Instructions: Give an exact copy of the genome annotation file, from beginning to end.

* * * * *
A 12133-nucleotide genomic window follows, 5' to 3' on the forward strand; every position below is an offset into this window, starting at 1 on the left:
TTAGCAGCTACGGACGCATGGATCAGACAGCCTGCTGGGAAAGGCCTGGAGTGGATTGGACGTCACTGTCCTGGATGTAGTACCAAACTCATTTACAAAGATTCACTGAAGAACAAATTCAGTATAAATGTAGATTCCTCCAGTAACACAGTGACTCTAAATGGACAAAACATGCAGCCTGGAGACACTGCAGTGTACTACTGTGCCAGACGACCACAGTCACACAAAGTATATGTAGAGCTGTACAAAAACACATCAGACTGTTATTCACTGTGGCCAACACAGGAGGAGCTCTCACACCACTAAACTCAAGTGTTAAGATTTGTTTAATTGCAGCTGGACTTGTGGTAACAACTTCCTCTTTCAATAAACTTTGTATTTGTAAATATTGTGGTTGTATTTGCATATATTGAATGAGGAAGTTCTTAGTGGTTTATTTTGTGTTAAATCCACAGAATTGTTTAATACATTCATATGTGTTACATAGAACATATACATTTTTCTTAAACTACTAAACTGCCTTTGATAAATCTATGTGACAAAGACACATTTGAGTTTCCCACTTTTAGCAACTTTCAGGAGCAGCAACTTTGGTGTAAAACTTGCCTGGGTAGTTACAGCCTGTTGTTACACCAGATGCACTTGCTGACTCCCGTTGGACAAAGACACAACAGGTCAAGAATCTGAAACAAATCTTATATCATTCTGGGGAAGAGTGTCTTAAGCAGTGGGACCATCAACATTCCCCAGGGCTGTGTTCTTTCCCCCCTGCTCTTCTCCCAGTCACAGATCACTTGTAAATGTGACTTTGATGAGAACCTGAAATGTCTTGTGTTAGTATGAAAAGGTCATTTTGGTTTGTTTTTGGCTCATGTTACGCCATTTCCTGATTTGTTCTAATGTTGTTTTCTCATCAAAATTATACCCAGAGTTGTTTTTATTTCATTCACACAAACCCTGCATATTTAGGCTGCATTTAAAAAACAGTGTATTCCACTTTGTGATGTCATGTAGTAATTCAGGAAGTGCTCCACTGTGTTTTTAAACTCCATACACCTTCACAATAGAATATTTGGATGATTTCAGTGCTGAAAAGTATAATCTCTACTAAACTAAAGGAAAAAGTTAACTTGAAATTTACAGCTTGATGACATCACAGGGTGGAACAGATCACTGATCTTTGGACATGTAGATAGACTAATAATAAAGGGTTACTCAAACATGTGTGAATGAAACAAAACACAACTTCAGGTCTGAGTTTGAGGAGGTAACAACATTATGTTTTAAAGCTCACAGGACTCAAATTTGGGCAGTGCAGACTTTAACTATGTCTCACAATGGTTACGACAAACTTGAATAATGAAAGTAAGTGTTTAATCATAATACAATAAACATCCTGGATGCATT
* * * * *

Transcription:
A 12133-nucleotide genomic window follows, 5' to 3' on the forward strand; every position below is an offset into this window, starting at 1 on the left:
TTAGCAGCTACGGACGCATGGATCAGACAGCCTGCTGGGAAAGGCCTGGAGTGGATTGGACGTCACTGTCCTGGATGTAGTACCAAACTCATTTACAAAGATTCACTGAAGAACAAATTCAGTATAAATGTAGATTCCTCCAGTAACACAGTGACTCTAAATGGACAAAACATGCAGCCTGGAGACACTGCAGTGTACTACTGTGCCAGACGACCACAGTCACACAAAGTATATGTAGAGCTGTACAAAAACACATCAGACTGTTATTCACTGTGGCCAACACAGGAGGAGCTCTCACACCACTAAACTCAAGTGTTAAGATTTGTTTAATTGCAGCTGGACTTGTGGTAACAACTTCCTCTTTCAATAAACTTTGTATTTGTAAATATTGTGGTTGTATTTGCATATATTGAATGAGGAAGTTCTTAGTGGTTTATTTTGTGTTAAATCCACAGAATTGTTTAATACATTCATATGTGTTACATAGAACATATACATTTTTCTTAAACTACTAAACTGCCTTTGATAAATCTATGTGACAAAGACACATTTGAGTTTCCCACTTTTAGCAACTTTCAGGAGCAGCAACTTTGGTGTAAAACTTGCCTGGGTAGTTACAGCCTGTTGTTACACCAGATGCACTTGCTGACTCCCGTTGGACAAAGACACAACAGGTCAAGAATCTGAAACAAATCTTATATCATTCTGGGGAAGAGTGTCTTAAGCAGTGGGACCATCAACATTCCCCAGGGCTGTGTTCTTTCCCCCCTGCTCTTCTCCCAGTCACAGATCACTTGTAAATGTGACTTTGATGAGAACCTGAAATGTCTTGTGTTAGTATGAAAAGGTCATTTTGGTTTGTTTTTGGCTCATGTTACGCCATTTCCTGATTTGTTCTAATGTTGTTTTCTCATCAAAATTATACCCAGAGTTGTTTTTATTTCATTCACACAAACCCTGCATATTTAGGCTGCATTTAAAAAACAGTGTATTCCACTTTGTGATGTCATGTAGTAATTCAGGAAGTGCTCCACTGTGTTTTTAAACTCCATACACCTTCACAATAGAATATTTGGATGATTTCAGTGCTGAAAAGTATAATCTCTACTAAACTAAAGGAAAAAGTTAACTTGAAATTTACAGCTTGATGACATCACAGGGTGGAACAGATCACTGATCTTTGGACATGTAGATAGACTAATAATAAAGGGTTACTCAAACATGTGTGAATGAAACAAAACACAACTTCAGGTCTGAGTTTGAGGAGGTAACAACATTATGTTTTAAAGCTCACAGGACTCAAATTTGGGCAGTGCAGACTTTAACTATGTCTCACAATGGTTACGACAAACTTGAATAATGAAAGTAAGTGTTTAATCATAATACAATAAACATCCTGGATGCATT